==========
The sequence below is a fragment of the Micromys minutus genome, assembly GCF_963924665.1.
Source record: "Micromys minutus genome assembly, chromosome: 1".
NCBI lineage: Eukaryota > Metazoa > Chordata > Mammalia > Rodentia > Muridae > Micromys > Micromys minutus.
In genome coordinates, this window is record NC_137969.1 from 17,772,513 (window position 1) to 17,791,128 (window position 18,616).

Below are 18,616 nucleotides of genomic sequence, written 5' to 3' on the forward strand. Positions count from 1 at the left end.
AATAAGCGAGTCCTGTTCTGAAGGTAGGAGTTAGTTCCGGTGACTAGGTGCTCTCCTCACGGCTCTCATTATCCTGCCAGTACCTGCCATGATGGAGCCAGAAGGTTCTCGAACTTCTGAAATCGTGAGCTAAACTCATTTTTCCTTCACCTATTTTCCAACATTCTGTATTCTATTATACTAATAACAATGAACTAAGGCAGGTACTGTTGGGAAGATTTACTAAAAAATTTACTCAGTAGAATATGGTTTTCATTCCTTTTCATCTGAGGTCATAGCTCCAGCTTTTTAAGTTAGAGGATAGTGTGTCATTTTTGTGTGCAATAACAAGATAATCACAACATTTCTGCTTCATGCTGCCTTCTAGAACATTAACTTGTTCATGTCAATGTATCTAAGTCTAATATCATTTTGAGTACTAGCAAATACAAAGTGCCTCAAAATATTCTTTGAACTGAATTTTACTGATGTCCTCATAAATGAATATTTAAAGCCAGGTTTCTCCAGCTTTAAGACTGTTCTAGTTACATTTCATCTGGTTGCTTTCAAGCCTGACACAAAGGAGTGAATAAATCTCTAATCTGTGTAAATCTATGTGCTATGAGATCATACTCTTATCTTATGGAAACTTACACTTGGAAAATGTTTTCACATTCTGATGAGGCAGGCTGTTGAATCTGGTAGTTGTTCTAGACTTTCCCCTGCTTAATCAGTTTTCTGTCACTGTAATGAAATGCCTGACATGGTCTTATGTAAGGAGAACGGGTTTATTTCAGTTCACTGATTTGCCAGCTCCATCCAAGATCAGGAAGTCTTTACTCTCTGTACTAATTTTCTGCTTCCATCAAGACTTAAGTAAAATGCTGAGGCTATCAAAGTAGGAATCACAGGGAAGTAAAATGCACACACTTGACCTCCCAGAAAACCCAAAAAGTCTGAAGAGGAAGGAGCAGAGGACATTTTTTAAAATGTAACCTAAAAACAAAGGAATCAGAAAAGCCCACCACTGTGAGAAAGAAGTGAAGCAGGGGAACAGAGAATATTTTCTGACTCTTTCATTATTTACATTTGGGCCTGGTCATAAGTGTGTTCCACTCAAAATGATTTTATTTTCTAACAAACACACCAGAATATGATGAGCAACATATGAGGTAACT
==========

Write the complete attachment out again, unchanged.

The sequence below is a fragment of the Micromys minutus genome, assembly GCF_963924665.1.
Source record: "Micromys minutus genome assembly, chromosome: 1".
NCBI lineage: Eukaryota > Metazoa > Chordata > Mammalia > Rodentia > Muridae > Micromys > Micromys minutus.
In genome coordinates, this window is record NC_137969.1 from 17,772,513 (window position 1) to 17,791,128 (window position 18,616).

Below are 18,616 nucleotides of genomic sequence, written 5' to 3' on the forward strand. Positions count from 1 at the left end.
AATAAGCGAGTCCTGTTCTGAAGGTAGGAGTTAGTTCCGGTGACTAGGTGCTCTCCTCACGGCTCTCATTATCCTGCCAGTACCTGCCATGATGGAGCCAGAAGGTTCTCGAACTTCTGAAATCGTGAGCTAAACTCATTTTTCCTTCACCTATTTTCCAACATTCTGTATTCTATTATACTAATAACAATGAACTAAGGCAGGTACTGTTGGGAAGATTTACTAAAAAATTTACTCAGTAGAATATGGTTTTCATTCCTTTTCATCTGAGGTCATAGCTCCAGCTTTTTAAGTTAGAGGATAGTGTGTCATTTTTGTGTGCAATAACAAGATAATCACAACATTTCTGCTTCATGCTGCCTTCTAGAACATTAACTTGTTCATGTCAATGTATCTAAGTCTAATATCATTTTGAGTACTAGCAAATACAAAGTGCCTCAAAATATTCTTTGAACTGAATTTTACTGATGTCCTCATAAATGAATATTTAAAGCCAGGTTTCTCCAGCTTTAAGACTGTTCTAGTTACATTTCATCTGGTTGCTTTCAAGCCTGACACAAAGGAGTGAATAAATCTCTAATCTGTGTAAATCTATGTGCTATGAGATCATACTCTTATCTTATGGAAACTTACACTTGGAAAATGTTTTCACATTCTGATGAGGCAGGCTGTTGAATCTGGTAGTTGTTCTAGACTTTCCCCTGCTTAATCAGTTTTCTGTCACTGTAATGAAATGCCTGACATGGTCTTATGTAAGGAGAACGGGTTTATTTCAGTTCACTGATTTGCCAGCTCCATCCAAGATCAGGAAGTCTTTACTCTCTGTACTAATTTTCTGCTTCCATCAAGACTTAAGTAAAATGCTGAGGCTATCAAAGTAGGAATCACAGGGAAGTAAAATGCACACACTTGACCTCCCAGAAAACCCAAAAAGTCTGAAGAGGAAGGAGCAGAGGACATTTTTTAAAATGTAACCTAAAAACAAAGGAATCAGAAAAGCCCACCACTGTGAGAAAGAAGTGAAGCAGGGGAACAGAGAATATTTTCTGACTCTTTCATTATTTACATTTGGGCCTGGTCATAAGTGTGTTCCACTCAAAATGATTTTATTTTCTAACAAACACACCAGAATATGATGAGCAACATATGAGGTAACT